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Best way to clean the engine bay?

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I have some basic dirt there....its dull....I wanna put a bit of a shone in the bay...best way? Should I just carefully wash it out with normal car wash soap? Spray wax? Power wash? Thanx....

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I have some basic dirt there....its dull....I wanna put a bit of a shone in the bay...best way? Should I just carefully wash it out with normal car wash soap? Spray wax? Power wash? Thanx....

You can if you be careful to not let the dizzy, and electronics ect get wet.

I do it all the time at the autoshop that i work at.

Unless there is some reason that i am unaware of, you should be good.

HTH,

Chris

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If you read most publications they will tell you NOT to wash your engine due to the possible damage to electronics and wire connectors.

To me, that is mainly for late model vehicles that have lots of computer controlled devices.

I've been successful using a garden hose with spray nozzle set on "shower" to lightly rinse the engine compartment, then use some soapy water and wash mitt/brushes to clean.

Don't aim the nozzle directly at sensitive areas such as the distributor and carb./throttle body.

Don't let the water pool/sit anywhere after the final rinse. Immediately start/drive the car to evaporate the leftover water (watch for the spray caused by the fan!).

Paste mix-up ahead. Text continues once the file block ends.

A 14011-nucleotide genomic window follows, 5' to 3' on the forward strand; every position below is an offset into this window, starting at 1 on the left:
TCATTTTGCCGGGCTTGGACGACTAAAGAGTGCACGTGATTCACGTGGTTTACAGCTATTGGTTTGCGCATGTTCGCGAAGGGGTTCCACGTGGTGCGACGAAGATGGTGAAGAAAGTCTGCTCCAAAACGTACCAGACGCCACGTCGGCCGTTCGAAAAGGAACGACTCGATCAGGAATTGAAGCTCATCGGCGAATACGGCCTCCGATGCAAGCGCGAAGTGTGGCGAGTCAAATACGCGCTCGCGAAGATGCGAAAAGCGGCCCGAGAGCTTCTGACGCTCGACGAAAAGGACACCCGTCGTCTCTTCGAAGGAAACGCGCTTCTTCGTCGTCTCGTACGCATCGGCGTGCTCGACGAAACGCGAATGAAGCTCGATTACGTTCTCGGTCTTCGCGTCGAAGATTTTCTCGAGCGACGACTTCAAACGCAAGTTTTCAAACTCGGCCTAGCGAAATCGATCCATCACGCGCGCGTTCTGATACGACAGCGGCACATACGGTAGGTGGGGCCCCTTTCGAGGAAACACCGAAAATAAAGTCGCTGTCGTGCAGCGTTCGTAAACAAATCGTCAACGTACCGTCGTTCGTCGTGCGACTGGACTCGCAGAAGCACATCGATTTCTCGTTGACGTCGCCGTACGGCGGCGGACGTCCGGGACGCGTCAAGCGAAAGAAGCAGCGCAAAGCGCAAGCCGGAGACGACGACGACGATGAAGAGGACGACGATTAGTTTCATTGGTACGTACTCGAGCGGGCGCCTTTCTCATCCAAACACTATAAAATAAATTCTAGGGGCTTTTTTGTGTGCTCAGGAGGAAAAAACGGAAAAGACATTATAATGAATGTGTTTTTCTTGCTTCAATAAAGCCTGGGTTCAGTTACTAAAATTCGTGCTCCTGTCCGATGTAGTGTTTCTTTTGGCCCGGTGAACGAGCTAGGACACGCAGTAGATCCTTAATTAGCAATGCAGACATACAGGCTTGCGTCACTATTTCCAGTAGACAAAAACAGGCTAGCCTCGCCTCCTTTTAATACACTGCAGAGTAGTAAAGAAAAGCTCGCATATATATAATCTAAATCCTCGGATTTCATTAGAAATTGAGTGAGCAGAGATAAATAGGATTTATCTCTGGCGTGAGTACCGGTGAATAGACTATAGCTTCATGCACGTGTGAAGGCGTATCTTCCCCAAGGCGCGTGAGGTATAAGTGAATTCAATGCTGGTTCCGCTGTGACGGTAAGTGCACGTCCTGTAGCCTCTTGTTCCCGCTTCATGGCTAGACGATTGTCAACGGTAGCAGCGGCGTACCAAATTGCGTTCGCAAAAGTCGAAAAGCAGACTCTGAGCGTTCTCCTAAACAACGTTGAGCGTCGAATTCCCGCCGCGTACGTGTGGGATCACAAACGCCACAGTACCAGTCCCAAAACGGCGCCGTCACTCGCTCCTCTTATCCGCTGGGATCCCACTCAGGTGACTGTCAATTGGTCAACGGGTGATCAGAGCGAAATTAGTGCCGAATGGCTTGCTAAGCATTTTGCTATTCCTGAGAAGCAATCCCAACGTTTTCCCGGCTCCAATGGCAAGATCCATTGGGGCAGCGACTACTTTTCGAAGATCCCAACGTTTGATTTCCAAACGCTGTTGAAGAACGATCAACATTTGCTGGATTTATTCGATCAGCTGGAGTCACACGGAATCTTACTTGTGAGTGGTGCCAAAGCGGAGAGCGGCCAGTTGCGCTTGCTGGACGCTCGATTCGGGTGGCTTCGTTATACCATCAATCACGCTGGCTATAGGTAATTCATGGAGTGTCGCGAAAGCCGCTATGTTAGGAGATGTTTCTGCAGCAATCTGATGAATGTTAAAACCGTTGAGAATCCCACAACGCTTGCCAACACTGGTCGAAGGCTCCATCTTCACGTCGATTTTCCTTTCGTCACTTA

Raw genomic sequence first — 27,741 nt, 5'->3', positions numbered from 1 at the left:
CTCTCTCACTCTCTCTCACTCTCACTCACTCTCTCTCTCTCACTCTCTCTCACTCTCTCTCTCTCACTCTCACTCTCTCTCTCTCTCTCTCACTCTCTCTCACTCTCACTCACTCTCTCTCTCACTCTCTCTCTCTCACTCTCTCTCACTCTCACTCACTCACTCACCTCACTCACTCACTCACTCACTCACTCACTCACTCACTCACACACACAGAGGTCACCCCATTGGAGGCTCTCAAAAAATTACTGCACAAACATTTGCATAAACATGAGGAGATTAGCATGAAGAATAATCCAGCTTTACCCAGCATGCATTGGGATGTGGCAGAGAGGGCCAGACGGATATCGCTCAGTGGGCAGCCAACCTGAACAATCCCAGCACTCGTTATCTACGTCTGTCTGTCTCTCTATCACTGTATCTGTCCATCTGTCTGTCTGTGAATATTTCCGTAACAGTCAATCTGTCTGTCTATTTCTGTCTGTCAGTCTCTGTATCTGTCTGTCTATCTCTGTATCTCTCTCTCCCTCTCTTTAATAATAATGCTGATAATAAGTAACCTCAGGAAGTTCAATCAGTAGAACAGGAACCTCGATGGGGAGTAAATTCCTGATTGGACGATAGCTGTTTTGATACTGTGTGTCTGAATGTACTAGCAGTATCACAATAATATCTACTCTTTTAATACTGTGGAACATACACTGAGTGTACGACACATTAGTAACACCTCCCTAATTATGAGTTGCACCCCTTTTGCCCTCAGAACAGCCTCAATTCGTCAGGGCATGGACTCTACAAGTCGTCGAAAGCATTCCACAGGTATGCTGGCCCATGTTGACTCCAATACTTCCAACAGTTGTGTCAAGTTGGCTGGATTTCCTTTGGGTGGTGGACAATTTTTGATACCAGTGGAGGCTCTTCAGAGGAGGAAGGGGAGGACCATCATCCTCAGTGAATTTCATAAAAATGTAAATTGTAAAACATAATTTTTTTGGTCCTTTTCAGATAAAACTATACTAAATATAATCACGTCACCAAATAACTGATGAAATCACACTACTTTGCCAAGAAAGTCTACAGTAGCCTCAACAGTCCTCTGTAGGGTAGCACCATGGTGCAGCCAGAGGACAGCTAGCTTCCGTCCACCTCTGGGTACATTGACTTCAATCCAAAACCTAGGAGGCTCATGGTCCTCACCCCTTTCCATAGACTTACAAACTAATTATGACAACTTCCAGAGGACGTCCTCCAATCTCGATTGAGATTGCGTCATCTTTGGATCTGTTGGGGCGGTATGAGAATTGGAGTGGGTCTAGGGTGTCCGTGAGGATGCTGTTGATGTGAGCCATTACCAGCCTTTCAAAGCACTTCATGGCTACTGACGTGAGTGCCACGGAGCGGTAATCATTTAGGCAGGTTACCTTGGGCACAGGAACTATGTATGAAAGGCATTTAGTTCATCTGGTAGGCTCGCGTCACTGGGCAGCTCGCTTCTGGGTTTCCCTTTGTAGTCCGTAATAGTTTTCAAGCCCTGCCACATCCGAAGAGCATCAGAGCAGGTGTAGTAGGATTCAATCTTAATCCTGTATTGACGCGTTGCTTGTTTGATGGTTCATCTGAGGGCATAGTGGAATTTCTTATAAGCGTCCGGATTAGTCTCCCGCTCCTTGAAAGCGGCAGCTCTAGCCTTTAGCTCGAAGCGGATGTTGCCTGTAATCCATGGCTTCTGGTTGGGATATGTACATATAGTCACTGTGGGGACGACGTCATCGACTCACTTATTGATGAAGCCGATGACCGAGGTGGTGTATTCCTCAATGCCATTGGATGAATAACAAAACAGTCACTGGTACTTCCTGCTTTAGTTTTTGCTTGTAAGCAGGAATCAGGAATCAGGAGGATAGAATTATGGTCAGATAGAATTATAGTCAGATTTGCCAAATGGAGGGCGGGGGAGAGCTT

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Guest Anonymous

I learned this trick from a used car dealer who prep'd cars for re-sale. Use Saran Wrap, or other sticky covering, tightly wrapped over the distributor and other electronics (relays and fuse box). Then spray on some cleaner on a warm, not hot, engine, let is sit for 15-30 minutes, and then wash and rinse off by the Jim Gerock technique (above). This works well for me. Good luck.

______________________

Roger

'72 Malaga

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The best way is to remove the engine.

Not the most practical or simple solution, but It makes cleaning

a snap :)

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Blow it dry with a leaf blower. That is how I dry my car. Clears the water from behind the chrome trim, mirrors handles etc.

Do not use compressed air, it blow things and paint off.

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Protect the alternator, too - especially if you use high pressure spray.

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"Oil Eater" is hard to beat. Just spray it on and rinse off. You can get it at some of the auto part chain-stores, some Costco stores and through Costco.com. Cheap.

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I've got a mate in the trade that swears by truck wash and a steam cleaner. Only takes a second to take out your coil and leads, bag up the distributor and avoid the loom.

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The saran wrap idea for wrapping delicate parts is brilliant; thank you for sharing.

This wash works for me when I tackle the engine room, although simple green has done the job just fine for less $$.

31l894kf9KL_SS500_.jpg

and to dry, the same air blaster I use for the motorcycle, although I wish I had thought of the leaf blower idea. Not sure the warm air from the blaster speeds drying up all that much, and you can get a leaf blower for a few dollars.

MT-B3-CD-2.jpg

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